Reid earns Memorial Cup job

JIM CRESSMAN -- Sun Media

, Last Updated: 9:40 AM ET

Sean Reid quit playing hockey at age 19 and took a serious interest in officiating when he realized "I was a bad player."

That serious interest is now taking him to the 2007 Memorial Cup in Vancouver.

Reid, 28, of London has been selected by the OHL as one of four referees to work the Canadian Hockey League championship tournament that opens Friday.

It's his first Memorial Cup after just four years as an OHL referee.

Reid just finished working the Plymouth-Sudbury league championship. He didn't expect to get the call for Vancouver, considering it was his first OHL final and given the experience of the others working it.

"It was a surprise for sure, especially with Brad Beer and Mark Hicks, and they've both worked the Memorial Cup. And Scott Hoberg (also in the final) is just out of the NHL trainee program," Reid said yesterday.

"Working with those guys in the final and the experiences they brought, my confidence grew with the games, but I didn't really think it would happen this year."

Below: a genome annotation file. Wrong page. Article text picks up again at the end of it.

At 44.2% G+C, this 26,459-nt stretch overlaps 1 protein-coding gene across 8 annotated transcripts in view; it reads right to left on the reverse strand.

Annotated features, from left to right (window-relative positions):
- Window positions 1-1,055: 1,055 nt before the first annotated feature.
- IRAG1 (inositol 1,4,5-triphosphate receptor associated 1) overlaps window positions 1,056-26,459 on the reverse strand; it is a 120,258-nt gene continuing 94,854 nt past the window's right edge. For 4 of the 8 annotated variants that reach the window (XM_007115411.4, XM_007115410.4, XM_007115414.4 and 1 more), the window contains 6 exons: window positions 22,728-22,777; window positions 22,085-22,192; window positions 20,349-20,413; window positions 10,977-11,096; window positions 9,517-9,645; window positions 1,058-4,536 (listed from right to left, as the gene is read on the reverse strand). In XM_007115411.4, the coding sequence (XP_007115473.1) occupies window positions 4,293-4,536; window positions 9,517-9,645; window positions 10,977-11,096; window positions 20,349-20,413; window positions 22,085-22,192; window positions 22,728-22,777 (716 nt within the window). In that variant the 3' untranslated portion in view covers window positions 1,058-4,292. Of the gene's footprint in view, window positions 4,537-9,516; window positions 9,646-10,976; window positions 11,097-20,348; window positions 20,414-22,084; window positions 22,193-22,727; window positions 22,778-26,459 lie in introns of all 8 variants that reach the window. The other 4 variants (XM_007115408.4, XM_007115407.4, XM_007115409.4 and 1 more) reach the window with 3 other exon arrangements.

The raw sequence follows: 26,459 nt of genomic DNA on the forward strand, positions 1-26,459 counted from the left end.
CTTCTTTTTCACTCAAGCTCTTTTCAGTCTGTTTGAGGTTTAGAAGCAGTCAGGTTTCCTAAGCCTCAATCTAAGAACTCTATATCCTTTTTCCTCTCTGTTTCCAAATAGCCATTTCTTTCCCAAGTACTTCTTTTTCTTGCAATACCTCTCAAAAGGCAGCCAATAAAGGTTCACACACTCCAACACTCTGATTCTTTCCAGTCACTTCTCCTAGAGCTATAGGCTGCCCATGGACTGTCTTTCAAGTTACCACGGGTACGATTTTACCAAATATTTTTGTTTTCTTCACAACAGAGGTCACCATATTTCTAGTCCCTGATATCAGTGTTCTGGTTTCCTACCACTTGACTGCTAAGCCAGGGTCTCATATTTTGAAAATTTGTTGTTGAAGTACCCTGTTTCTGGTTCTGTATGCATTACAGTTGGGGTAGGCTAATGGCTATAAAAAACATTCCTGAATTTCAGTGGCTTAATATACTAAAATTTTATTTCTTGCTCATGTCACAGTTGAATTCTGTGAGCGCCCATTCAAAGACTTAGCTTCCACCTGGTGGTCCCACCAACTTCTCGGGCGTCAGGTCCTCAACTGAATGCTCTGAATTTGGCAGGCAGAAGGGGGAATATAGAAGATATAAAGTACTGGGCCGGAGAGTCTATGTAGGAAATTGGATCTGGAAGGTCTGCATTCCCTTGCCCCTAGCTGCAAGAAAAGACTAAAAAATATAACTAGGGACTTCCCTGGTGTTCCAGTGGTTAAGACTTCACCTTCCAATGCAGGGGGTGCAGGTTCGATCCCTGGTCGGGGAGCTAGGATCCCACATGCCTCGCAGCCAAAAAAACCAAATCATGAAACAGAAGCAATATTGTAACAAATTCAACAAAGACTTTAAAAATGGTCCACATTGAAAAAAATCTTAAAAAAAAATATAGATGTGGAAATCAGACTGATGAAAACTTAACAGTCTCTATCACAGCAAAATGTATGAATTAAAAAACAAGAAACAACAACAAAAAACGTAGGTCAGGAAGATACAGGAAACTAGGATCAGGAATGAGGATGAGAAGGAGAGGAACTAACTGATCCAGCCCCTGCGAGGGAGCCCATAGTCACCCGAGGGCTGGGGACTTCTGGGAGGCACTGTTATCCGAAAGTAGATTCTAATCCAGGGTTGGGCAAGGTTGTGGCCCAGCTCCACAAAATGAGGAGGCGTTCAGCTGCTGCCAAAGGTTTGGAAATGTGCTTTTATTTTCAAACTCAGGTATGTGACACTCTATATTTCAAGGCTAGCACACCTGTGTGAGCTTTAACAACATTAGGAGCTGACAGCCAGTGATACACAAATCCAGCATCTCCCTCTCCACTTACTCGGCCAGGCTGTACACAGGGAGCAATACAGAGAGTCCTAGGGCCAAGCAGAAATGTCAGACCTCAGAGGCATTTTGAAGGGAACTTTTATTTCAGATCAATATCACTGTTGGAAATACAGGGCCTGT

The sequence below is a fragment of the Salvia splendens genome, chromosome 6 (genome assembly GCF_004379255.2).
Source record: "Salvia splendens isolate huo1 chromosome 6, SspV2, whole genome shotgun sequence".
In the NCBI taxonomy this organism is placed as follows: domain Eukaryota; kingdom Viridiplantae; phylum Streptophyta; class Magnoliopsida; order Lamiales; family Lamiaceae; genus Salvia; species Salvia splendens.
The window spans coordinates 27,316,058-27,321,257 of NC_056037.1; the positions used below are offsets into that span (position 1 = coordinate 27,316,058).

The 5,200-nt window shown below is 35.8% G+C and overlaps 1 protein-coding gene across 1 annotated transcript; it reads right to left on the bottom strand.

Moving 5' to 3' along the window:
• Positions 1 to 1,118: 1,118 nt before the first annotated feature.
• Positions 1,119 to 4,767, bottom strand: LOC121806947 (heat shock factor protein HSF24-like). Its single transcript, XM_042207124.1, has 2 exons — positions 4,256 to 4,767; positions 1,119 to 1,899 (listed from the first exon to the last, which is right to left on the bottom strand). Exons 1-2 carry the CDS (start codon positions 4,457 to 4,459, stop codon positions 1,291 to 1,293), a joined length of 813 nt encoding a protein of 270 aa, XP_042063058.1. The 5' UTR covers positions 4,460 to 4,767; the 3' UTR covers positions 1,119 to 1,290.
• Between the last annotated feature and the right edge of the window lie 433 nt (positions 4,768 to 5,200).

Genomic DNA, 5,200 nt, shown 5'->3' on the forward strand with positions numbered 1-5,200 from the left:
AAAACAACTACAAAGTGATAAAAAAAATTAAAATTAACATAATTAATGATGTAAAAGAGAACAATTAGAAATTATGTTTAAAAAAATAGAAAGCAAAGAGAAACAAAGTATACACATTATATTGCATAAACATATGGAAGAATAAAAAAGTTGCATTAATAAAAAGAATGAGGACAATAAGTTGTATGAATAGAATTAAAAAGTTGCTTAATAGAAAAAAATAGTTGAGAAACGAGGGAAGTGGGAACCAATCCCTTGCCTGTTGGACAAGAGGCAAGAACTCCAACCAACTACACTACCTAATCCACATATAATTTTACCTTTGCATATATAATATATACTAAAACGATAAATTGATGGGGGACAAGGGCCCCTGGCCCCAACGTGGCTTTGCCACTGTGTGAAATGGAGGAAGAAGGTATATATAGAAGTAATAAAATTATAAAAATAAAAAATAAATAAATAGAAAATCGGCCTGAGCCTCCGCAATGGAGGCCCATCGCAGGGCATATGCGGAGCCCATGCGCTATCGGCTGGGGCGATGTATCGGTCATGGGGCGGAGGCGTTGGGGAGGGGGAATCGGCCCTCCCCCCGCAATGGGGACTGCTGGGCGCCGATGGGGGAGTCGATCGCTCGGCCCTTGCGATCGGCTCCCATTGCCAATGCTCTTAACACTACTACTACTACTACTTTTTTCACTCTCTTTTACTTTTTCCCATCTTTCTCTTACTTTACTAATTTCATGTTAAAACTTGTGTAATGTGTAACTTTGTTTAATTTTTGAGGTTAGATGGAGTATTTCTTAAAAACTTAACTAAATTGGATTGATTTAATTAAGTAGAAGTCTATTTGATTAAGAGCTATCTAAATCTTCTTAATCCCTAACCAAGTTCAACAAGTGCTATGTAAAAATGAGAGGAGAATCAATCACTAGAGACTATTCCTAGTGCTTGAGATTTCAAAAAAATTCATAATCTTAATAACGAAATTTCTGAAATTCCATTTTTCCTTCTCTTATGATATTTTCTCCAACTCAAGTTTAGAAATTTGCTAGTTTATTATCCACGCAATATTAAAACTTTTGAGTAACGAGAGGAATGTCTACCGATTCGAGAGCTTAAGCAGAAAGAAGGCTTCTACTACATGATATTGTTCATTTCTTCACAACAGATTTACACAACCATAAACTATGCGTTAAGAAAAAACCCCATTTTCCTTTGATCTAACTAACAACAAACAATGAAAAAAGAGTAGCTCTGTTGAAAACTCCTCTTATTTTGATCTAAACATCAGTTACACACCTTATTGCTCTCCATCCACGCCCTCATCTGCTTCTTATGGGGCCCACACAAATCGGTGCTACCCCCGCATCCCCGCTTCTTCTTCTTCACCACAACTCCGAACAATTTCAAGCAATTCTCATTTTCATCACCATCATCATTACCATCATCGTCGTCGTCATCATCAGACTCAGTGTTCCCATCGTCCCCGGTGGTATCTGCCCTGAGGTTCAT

The WHL is sending two referees to the Cup and the QMJHL one as the CHL will utilize two referees for each game for the first time.

Reid began refereeing minor hockey when he was 12. He played minor, high school at Lucas, then junior B with the London Nationals before trading his playing sweater for stripes.

He began umpiring baseball when he was 14 and currently works the Intercounty league and London District Baseball League.

"I saw refereeing as a chance to pick up some money," he said of when he was getting $15 a game. "It was the same with umpiring. It was just another officiating opportunity."

Sports officials are often compared with police officers with the reference to "the long arm of the law." Reid comes by that naturally as his father John has been with the RCMP for 33 years.

John Reid, who lives in Ottawa, is now a superintendent adjudicator, presiding over Mountie court martials.

As a trial judge, he requires strong communication skills and patience. OHL vice-president Ted Baker said Sean Reid exhibits those traits on the ice and is why he was selected.

"This is a credit to Sean as he was chosen for his very good communication skills and his calling of games," Baker said. "His officiating in the final was deemed the best of an elite group."

Reid has also refereed the East Coast and United leagues and has been selected by Hockey Canada to work three IIHF world championships; the 2005 under-20 B pool in Mexico City, the 2006 under-20 B pool in Riga, Latvia, and the 2007 senior B pool in Seoul, South Korea. He also worked the 2005 Canadian university championship in Edmonton.

"International experience is an important ingredient to any official," Baker said. "Having different experiences along the way helps you be better refined. I'm sure that's contributed to Sean's overall development."


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